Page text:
Pat Benatar’s polished mainstream pop/rock made her one of the more popular female vocalists of the early ’80s. Although she came on like an arena rocker with her power chords, tough sexuality, and powerful vocals, her music was straight pop/rock underneath all the bluster. Born Patricia Andrzejewski on January 10, 1953, in Greenpoint, Brooklyn, the singer was raised in the nearby town of Lindenhurst on Long Island, New York. Benatar began singing regularly in the New York City area in the ’70s, where she was discovered at the Catch a Rising Star club and signed by Chrysalis Records. A stellar band led by guitarist Neil Geraldo (who the singer would later marry), provided the perfect accompaniment that was able to effortlessly alternate between rockers and ballads. Benatar quickly established herself as one of rock’s top vocalists, scoring a hit right off the bat with her debut album, 1979’s In the Heat of the Night, which spawned such radio favorites as “Heartbreaker” and “I Need a Lover” (the latter of which was written by a then unknown John Mellencamp).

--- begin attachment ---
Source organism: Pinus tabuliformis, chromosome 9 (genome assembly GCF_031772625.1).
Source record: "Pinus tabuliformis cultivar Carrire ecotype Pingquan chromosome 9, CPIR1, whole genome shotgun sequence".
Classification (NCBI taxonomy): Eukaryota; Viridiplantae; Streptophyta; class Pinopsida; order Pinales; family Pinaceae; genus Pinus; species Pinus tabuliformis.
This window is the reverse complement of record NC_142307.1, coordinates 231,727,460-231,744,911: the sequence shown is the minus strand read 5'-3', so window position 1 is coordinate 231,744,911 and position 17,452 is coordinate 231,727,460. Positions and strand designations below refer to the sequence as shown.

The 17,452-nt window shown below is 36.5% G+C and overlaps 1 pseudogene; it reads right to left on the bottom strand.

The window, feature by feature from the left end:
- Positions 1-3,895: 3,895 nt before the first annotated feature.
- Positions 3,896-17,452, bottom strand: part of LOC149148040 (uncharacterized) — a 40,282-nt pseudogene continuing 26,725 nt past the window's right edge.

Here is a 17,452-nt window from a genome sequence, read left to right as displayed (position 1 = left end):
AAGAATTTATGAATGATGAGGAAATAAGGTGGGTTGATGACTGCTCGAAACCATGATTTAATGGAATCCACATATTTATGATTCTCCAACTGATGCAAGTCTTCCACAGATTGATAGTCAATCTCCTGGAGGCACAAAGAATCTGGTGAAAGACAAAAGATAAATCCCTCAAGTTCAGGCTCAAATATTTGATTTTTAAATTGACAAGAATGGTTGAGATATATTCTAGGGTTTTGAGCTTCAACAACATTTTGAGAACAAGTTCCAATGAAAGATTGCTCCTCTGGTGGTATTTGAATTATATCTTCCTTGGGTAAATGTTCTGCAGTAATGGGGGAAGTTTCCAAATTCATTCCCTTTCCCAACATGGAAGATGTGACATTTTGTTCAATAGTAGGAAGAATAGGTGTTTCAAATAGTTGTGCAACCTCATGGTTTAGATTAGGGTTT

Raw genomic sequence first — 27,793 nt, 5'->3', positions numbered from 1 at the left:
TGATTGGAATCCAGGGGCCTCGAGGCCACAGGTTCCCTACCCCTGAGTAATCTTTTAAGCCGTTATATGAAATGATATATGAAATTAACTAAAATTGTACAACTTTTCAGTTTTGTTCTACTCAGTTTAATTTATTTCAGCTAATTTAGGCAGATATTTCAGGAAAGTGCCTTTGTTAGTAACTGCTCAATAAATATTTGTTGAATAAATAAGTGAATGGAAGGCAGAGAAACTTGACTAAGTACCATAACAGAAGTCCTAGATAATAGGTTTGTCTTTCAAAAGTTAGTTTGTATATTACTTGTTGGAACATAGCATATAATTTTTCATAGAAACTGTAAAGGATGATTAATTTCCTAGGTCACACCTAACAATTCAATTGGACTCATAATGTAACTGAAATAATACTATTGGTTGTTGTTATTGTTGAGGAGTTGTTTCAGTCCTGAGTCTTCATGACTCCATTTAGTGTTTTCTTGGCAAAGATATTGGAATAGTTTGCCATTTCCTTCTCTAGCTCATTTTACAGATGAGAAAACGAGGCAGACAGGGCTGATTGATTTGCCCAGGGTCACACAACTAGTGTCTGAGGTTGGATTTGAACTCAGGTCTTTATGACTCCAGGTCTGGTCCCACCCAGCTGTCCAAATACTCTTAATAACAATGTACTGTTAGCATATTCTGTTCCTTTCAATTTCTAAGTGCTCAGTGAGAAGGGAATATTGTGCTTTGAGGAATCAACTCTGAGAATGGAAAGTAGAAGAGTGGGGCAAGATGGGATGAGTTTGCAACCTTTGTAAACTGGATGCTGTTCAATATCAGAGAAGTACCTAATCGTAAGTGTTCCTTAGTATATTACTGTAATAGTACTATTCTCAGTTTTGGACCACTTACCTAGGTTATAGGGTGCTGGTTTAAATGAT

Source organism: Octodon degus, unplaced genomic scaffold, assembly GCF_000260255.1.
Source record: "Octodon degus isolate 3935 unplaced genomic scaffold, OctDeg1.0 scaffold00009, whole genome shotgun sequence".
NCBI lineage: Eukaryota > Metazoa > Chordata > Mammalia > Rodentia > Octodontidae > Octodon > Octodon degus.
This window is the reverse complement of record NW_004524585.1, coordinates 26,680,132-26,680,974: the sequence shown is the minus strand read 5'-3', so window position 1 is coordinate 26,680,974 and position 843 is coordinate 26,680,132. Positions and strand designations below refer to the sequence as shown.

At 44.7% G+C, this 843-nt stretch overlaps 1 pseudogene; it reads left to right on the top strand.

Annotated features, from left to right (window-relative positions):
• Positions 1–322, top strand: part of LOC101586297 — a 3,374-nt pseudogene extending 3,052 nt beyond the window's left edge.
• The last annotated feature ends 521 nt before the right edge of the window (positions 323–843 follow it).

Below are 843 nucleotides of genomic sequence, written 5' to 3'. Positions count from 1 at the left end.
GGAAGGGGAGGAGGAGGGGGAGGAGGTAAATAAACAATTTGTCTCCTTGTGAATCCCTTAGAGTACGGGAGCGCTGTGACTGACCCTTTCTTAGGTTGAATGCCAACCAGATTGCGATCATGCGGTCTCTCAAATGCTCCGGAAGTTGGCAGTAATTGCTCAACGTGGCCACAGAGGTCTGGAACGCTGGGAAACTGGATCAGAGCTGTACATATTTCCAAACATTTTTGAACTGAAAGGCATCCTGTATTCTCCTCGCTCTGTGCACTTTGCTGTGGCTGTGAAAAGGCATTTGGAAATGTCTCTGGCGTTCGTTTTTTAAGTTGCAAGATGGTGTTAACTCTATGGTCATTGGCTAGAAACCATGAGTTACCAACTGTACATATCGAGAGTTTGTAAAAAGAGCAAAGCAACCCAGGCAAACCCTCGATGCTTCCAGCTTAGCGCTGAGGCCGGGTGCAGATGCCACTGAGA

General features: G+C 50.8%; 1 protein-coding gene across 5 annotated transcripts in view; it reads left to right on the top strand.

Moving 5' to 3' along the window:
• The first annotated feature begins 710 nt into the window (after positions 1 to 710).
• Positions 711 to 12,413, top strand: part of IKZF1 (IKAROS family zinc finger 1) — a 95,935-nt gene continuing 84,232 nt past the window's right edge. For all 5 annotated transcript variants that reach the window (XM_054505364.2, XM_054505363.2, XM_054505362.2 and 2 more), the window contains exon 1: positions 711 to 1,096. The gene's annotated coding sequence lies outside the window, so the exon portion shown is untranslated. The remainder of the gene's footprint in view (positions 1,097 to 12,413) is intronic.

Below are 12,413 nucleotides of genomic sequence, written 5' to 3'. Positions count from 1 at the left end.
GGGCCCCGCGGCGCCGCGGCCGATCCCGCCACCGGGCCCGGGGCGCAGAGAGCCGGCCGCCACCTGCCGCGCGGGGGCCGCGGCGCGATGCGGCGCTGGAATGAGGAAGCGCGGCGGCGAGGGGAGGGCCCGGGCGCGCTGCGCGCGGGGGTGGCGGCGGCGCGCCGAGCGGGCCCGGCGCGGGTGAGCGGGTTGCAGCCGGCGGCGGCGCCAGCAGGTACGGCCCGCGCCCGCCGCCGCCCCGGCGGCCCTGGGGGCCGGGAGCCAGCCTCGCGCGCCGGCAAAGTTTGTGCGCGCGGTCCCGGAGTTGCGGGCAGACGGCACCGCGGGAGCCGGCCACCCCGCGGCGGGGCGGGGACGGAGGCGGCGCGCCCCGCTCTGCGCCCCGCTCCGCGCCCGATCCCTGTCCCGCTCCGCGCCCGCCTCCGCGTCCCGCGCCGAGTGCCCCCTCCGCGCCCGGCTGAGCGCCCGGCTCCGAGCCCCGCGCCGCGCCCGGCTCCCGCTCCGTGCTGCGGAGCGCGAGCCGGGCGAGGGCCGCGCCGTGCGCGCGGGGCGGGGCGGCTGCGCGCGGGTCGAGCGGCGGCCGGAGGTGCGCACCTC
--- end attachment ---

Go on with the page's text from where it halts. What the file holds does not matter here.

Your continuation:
Benatar’s sophomore effort, 1980’s Crimes of Passion, more than delivered on the debut’s promise and it’s often considered to be the finest recording of her career. Spurred on by such classic rock radio standards as “Hit Me with Your Best Shot,” “Treat Me Right,” and “You Better Run,” the album was certified platinum shortly after its release and Benatar became a certified arena headliner in the U.S. She also became one of the most-played artists during MTV’s early days, received several Grammy Awards around this time, and continued to enjoy massive hits and sold-out tours throughout the early and mid-’80s. She released such albums as 1981’s Precious Time, 1982’s Get Nervous, 1983’s Live from Earth, 1984’s Tropico, 1985’s Seven the Hard Way, and 1988’s Wide Awake in Dreamland, plus the singles “Fire & Ice,” “Promises in the Dark,” “Shadows of the Night,” “Love Is a Battlefield,” “We Belong,” and “Invincible.” But by the end of the decade, it appeared that Benatar had fallen of the face of the Earth as the hits seemed to dry up.